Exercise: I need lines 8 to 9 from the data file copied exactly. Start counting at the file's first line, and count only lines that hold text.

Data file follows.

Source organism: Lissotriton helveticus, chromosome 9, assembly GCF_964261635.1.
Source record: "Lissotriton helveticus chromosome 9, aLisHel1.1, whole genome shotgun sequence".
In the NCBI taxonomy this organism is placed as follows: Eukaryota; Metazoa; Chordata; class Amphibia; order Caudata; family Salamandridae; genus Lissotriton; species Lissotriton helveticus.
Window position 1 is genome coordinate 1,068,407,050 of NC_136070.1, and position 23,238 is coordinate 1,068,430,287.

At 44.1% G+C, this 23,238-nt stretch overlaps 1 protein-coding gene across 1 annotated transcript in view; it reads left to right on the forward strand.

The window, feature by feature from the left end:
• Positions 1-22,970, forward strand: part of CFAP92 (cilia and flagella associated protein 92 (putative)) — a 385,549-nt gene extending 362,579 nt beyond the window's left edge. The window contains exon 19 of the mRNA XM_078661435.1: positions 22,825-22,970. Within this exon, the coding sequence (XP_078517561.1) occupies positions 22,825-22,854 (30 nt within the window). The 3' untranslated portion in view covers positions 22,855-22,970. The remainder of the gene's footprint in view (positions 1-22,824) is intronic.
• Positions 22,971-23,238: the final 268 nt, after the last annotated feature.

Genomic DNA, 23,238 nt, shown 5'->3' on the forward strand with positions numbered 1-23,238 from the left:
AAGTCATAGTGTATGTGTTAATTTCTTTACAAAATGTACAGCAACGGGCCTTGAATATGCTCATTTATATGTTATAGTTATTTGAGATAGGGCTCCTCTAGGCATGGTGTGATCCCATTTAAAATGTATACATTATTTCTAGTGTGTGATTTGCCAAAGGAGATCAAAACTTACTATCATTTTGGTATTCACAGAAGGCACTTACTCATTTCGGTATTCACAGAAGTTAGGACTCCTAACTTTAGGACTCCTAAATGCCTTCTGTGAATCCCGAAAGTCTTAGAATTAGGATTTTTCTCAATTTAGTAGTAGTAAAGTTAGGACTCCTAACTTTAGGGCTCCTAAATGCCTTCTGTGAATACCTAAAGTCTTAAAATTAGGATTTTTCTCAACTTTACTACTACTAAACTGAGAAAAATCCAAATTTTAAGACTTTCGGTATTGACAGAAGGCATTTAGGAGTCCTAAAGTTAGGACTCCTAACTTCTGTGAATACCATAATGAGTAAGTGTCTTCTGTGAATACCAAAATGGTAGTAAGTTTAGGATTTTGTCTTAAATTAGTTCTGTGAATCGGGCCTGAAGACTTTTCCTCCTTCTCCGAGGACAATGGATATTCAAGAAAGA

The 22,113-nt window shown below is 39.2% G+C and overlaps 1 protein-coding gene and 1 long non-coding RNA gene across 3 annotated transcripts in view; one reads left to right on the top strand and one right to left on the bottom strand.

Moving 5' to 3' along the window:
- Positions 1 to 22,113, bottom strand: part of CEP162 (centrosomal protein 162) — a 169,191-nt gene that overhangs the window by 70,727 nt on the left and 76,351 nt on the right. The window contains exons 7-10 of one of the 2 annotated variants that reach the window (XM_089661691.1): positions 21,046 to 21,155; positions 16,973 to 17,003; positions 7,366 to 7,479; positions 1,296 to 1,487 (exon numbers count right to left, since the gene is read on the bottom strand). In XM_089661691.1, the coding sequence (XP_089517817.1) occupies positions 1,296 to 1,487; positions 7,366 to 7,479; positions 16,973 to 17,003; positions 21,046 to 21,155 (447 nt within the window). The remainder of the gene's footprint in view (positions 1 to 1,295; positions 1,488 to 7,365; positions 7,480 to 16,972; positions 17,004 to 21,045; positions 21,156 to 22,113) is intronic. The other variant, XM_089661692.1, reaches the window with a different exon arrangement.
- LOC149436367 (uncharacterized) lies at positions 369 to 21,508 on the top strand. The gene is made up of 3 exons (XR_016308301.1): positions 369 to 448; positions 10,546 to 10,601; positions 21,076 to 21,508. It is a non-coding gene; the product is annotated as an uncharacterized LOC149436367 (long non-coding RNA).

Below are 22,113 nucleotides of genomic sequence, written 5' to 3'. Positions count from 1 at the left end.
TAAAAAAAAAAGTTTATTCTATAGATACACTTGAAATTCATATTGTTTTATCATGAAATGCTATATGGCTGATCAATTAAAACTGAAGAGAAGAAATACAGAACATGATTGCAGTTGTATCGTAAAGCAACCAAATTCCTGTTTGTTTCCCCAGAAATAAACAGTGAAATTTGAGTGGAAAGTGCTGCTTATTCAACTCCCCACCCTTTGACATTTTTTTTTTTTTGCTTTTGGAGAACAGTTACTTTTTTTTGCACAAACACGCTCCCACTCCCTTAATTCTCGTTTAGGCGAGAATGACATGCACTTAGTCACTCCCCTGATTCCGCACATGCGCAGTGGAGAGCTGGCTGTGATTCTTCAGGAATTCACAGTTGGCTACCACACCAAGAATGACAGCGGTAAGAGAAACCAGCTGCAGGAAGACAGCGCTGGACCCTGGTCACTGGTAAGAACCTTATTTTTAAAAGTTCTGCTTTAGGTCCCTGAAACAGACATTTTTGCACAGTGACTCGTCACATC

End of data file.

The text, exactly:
• Positions 22,971-23,238: the final 268 nt, after the last annotated feature.

Genomic DNA, 23,238 nt, shown 5'->3' on the forward strand with positions numbered 1-23,238 from the left: